REVIEWS / To dye every night
We first came across the work of Thomas Bel through a compilation track he provided to the beloved ambient label Time Released Sound. This French musician has quietly hand-fabricated his own releases, an aesthetic that both TRS and Invisible Birds also share. To Dye Every Night is something of a personal soundtrack for an emotional landscape of melancholy and introspection. The materials are spare but wholly elegant - field recordings of a rain storm, guitar, and voice. That rain storm is recorded in such a way to capture the smacking textures of water and mud. So sharp are some of these aqueous plonks and drips that Bel gives the impression that these recordings were made at near freezing temperatures. Bel's elliptical guitar picking cycles through a desolate melody whose mood completely fits those rainy, miserablist field recordings, and the slow, funereal piece is more in keeping with the latter day Earth recordings although the melodies certainly align themselves with the Slint / Mogwai / Codeine sensibility. Very slowly, Bel's voice rises out of the rain and mud, presenting itself as a singular, tonal chord (obviously looped, unless he's mastered circular breathing to an extent that's beyond even Pandit Pran Nath and La Monte Young!). It's a beautifully lilting piece of maudlin, super stripped down mope-rock meets ambient soundscaping. Limited to just 100 copies and hand assembled by the fine folks at Invisible Birds.
(Jim Haynes / Aquarius records. July 2013. US)
How much can one phrase express. In the lexicon of conversation's myriad possibilities just how much can you infer or intone from a few words or, in this case, notes. This is what Thomas Bel is endeavoring to answer for us and he does so in a very elegant manner. The artwork for his release shows a desolate, abandoned back country road which is framed by a blurred treeline and then underpinned with a series of weathered tire tracks. It is as though he's brought us to this place in order to say that this is where everything leads. The decisions, the minute alterations in the course of one's life will bring you to this place... but what is this place?
It is a realm of introspection, a landscape unaltered by the designs and whims of marketers and ad men. An environment wrought out of the tough, sinewy fibers which make up a person's character. Now I mulled Bel's newest over for some time, quite a lot longer than I expected. People may say, hey its only one track. Oh, but what a track it is. Equal parts Kubrick and concrete. Imagine the opening montages of 2001 set to this and you'll begin to understand just how much range and muscular grace is to be found when you play this. The one, and I do mean one thing to remember when you're listening to To Dye Every Night is that unfortunately it does come to an end.
The first few times I let it out to play, this one pushed me out of the room. It is hard to convey in mere words but there's a confrontational centerpiece to what he's composed here which is in some way quite subconsciously disturbing. If one must try to connect things to what they have heard before so that madness does not ensue then here is the only attachment I could find. Coil's Astral Disaster album is in the barest sense all that I've come across previously that could hold its own against the tsunami-like onslaught of Thomas Bel. There's just something in the ebbs and flows of his work which really feels enveloping and gives you a sense that the torch has been passed.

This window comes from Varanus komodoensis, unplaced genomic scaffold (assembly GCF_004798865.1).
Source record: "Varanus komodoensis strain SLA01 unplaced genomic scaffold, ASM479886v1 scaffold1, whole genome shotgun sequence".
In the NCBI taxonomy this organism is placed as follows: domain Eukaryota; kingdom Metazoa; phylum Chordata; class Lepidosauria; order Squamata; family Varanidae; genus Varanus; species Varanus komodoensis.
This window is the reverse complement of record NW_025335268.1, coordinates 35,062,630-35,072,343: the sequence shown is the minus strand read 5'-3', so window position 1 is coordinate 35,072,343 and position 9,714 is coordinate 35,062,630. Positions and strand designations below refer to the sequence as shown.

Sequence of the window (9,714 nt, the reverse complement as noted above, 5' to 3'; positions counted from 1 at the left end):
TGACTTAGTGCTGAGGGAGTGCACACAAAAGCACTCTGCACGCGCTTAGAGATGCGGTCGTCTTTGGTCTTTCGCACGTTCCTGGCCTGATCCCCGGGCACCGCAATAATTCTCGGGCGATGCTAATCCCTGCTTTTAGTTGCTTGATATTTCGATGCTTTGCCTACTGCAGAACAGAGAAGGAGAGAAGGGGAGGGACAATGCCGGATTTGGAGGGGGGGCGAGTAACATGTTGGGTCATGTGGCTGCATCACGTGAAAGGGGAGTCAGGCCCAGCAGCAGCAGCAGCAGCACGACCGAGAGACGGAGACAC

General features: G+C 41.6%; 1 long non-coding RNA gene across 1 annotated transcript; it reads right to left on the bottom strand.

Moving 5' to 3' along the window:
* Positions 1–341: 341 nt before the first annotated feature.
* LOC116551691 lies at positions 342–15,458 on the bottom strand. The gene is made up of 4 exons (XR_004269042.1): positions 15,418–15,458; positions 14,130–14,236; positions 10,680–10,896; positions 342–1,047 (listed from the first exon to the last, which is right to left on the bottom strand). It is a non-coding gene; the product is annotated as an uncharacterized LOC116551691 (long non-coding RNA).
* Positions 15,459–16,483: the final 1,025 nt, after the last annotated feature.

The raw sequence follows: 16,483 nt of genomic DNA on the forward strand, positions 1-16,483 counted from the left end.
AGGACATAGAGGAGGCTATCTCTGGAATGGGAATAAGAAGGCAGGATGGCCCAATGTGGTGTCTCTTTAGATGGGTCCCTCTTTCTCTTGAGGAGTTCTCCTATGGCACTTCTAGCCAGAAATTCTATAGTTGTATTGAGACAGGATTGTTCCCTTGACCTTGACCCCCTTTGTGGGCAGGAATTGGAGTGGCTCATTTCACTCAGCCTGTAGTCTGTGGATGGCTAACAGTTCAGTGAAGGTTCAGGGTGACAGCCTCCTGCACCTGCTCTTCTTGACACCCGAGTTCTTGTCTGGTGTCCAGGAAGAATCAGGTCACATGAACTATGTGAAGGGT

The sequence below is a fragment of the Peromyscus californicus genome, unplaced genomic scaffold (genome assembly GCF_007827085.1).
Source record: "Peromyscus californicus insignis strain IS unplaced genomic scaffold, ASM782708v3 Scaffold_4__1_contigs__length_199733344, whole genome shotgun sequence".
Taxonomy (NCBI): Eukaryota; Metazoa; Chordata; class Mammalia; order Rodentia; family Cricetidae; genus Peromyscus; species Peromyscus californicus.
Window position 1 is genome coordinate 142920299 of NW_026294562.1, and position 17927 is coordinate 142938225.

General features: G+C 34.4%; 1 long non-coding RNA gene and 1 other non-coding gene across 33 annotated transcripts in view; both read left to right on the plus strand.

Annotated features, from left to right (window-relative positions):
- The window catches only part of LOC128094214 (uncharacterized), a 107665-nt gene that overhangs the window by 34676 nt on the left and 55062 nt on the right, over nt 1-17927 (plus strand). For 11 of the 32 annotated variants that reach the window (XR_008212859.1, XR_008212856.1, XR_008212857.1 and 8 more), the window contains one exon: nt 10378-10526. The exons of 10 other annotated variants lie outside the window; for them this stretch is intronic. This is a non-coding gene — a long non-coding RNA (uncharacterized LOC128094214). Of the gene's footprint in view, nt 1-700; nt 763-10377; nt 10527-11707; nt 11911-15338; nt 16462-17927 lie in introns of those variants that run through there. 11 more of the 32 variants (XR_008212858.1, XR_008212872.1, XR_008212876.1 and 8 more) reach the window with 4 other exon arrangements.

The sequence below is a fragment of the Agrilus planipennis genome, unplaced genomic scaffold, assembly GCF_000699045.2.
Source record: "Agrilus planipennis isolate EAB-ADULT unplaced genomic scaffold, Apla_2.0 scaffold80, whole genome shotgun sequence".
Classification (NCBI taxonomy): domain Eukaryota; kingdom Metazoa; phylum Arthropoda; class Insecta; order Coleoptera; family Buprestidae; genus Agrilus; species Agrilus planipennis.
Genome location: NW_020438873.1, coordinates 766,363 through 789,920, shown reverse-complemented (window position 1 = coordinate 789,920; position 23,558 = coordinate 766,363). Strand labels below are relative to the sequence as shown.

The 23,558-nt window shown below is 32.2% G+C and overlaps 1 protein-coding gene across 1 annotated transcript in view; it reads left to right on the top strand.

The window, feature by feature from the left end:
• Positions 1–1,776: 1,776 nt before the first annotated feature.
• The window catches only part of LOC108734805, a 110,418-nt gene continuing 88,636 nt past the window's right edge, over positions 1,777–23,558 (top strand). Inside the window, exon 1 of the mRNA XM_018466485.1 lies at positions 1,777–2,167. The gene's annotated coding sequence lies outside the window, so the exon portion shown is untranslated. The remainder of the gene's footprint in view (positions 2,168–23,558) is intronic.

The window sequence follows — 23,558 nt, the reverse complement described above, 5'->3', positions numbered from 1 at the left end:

Maybe I'm just a bit touched myself to see this sort of interwoven mosaic and I hope he appreciates the mention but his own material is ghostly, gaunt and wildly lush all at the same time. You go into this picking at barbs of melody yet by the time you've crossed the 33 minute mark, everything has melded together into an organic composite of multiple levels which sing and scream in equal measure. It is as though a concerto has been fashioned out of absolute nothingness. Stunning.
(Peter Marks / Santa Sangre. June 2013. PL)
Music by Thomas Bel has found its way to here before - see Vital Weekly 663 - when I thought he hadn't found his own voice yet. Now, a few years later, I hear something new from him, a work that was originally recorded live June 21st 2011 - which is actually exactly two years ago from the day this was written - but 're-arranged and edited' in May of this year. It's one long piece, of thirty-three minutes and thirty-three seconds, and it sounds like an outdoor concert: rain is pouring down (no doubt on tape and not live), while Bel plays his guitar in a very minimal way. I never know - not being a guitarist myself - if this actually played, or one of those loop devices, but it's surely very minimal with a bunch of small changes. As the piece evolves there is the addition of some feedback like sounds, and the guitar - now indeed looped - doubles and triples. Blues music? Yes, it could be. It has that dark, laidback Americana blues feeling of desperation and solitude, even when it's brought to a mighty crescendo in which all air is sucked into the sound effects before its escape towards the end. A fine good solid piece, as dark perhaps as the Nozaki one, but with less light and more despair. In both cases: if you like Machinefabriek or William Basinski, then this is surely worth checking out.
(Frans de Waard / Vital Weekly. June 2013. NL)